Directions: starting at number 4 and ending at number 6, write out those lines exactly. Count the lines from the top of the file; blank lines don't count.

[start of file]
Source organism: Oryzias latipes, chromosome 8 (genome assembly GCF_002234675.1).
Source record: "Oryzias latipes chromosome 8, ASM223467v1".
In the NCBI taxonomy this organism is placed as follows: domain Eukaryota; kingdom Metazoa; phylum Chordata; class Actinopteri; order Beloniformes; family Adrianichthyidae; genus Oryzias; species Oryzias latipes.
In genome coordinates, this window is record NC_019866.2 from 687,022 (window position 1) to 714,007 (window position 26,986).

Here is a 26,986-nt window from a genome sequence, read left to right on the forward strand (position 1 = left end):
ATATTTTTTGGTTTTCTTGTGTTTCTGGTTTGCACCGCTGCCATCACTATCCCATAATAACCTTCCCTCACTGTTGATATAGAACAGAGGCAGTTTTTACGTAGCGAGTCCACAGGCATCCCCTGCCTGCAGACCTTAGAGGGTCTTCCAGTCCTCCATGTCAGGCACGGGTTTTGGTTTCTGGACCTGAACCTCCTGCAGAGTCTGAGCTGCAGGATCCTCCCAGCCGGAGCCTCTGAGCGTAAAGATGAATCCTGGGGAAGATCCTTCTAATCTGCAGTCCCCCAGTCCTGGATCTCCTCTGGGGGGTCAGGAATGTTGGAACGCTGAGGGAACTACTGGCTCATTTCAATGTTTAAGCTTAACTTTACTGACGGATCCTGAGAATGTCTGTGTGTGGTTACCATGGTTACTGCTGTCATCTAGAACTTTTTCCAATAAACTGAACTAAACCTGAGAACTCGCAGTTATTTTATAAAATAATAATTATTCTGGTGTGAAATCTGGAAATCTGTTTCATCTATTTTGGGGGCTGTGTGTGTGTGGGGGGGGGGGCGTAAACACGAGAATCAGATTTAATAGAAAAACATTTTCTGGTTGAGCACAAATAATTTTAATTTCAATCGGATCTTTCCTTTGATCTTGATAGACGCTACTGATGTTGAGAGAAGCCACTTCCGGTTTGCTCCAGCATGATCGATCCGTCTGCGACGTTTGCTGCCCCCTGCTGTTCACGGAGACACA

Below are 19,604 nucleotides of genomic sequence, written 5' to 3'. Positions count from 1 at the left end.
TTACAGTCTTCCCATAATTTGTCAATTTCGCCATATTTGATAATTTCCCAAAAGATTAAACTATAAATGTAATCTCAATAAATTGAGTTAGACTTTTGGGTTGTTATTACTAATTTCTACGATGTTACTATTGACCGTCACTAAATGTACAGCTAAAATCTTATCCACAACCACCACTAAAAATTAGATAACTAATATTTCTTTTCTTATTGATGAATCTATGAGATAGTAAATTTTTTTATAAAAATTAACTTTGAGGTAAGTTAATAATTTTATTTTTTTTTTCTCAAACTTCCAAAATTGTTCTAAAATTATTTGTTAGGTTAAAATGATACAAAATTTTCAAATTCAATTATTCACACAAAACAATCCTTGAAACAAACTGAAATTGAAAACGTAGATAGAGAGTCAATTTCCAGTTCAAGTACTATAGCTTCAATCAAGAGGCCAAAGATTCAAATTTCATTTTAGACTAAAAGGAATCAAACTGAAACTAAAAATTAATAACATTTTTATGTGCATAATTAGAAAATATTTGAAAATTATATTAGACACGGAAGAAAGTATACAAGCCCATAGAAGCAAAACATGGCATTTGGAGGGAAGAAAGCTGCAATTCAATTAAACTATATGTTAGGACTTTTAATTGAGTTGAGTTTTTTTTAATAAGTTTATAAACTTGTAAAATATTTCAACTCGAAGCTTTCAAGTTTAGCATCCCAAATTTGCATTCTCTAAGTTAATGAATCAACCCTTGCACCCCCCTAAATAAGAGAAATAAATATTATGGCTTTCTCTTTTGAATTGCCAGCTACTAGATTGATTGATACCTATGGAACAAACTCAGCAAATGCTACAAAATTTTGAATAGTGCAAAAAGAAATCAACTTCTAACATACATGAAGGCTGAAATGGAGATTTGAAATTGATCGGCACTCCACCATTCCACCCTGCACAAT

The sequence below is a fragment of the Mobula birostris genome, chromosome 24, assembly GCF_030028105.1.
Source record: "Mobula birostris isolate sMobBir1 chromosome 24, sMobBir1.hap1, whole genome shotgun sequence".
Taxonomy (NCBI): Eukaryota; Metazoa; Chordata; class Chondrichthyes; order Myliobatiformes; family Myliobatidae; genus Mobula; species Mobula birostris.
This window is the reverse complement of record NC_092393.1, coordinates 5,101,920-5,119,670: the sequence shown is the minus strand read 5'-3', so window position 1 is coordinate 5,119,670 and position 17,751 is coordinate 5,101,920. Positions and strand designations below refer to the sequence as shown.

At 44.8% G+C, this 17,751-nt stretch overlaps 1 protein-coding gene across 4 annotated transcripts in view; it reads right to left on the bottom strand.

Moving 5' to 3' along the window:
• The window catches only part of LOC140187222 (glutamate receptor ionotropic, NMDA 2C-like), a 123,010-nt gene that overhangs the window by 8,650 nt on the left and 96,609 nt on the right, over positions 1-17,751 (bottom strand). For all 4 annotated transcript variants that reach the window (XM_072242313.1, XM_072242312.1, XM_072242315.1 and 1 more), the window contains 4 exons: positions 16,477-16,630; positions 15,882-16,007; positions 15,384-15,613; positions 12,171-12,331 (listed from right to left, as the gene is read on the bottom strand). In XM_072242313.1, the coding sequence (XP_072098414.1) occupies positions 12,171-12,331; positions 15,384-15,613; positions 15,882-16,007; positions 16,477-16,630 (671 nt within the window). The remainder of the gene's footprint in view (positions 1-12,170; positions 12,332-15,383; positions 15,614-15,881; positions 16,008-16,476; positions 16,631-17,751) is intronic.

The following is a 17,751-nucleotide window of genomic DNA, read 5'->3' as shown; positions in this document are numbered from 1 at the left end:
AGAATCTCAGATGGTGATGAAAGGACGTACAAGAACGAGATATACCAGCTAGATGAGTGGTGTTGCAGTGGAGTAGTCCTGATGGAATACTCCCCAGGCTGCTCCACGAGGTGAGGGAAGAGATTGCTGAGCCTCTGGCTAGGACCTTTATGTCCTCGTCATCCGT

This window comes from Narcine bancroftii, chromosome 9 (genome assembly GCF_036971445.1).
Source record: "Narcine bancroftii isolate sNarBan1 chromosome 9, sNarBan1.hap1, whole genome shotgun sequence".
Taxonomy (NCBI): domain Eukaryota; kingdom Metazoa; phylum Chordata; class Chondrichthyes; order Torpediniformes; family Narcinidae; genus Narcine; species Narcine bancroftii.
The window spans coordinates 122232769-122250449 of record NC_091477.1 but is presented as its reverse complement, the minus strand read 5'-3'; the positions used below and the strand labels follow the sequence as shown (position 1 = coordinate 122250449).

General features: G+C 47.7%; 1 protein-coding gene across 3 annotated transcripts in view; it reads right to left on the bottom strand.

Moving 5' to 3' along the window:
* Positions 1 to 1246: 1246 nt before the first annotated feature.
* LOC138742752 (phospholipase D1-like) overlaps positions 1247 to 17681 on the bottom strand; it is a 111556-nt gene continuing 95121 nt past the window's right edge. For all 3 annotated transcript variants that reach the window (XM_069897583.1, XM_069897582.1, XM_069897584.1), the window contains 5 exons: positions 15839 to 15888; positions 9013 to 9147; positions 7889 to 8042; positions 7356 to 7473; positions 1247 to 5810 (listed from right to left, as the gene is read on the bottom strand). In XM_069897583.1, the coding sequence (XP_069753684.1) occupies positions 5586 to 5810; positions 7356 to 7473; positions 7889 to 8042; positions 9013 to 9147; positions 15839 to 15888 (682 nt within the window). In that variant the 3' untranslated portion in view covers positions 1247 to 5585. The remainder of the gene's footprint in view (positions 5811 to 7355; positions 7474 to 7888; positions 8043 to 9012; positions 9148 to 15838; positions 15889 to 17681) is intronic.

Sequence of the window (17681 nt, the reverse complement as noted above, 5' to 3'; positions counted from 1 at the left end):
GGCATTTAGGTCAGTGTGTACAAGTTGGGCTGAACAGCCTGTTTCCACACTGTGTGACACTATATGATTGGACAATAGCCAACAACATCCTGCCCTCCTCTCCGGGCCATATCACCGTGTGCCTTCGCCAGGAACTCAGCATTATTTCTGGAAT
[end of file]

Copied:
In genome coordinates, this window is record NC_019866.2 from 687,022 (window position 1) to 714,007 (window position 26,986).

Here is a 26,986-nt window from a genome sequence, read left to right on the forward strand (position 1 = left end):
ATATTTTTTGGTTTTCTTGTGTTTCTGGTTTGCACCGCTGCCATCACTATCCCATAATAACCTTCCCTCACTGTTGATATAGAACAGAGGCAGTTTTTACGTAGCGAGTCCACAGGCATCCCCTGCCTGCAGACCTTAGAGGGTCTTCCAGTCCTCCATGTCAGGCACGGGTTTTGGTTTCTGGACCTGAACCTCCTGCAGAGTCTGAGCTGCAGGATCCTCCCAGCCGGAGCCTCTGAGCGTAAAGATGAATCCTGGGGAAGATCCTTCTAATCTGCAGTCCCCCAGTCCTGGATCTCCTCTGGGGGGTCAGGAATGTTGGAACGCTGAGGGAACTACTGGCTCATTTCAATGTTTAAGCTTAACTTTACTGACGGATCCTGAGAATGTCTGTGTGTGGTTACCATGGTTACTGCTGTCATCTAGAACTTTTTCCAATAAACTGAACTAAACCTGAGAACTCGCAGTTATTTTATAAAATAATAATTATTCTGGTGTGAAATCTGGAAATCTGTTTCATCTATTTTGGGGGCTGTGTGTGTGTGGGGGGGGGGGCGTAAACACGAGAATCAGATTTAATAGAAAAACATTTTCTGGTTGAGCACAAATAATTTTAATTTCAATCGGATCTTTCCTTTGATCTTGATAGACGCTACTGATGTTGAGAGAAGCCACTTCCGGTTTGCTCCAGCATGATCGATCCGTCTGCGACGTTTGCTGCCCCCTGCTGTTCACGGAGACACA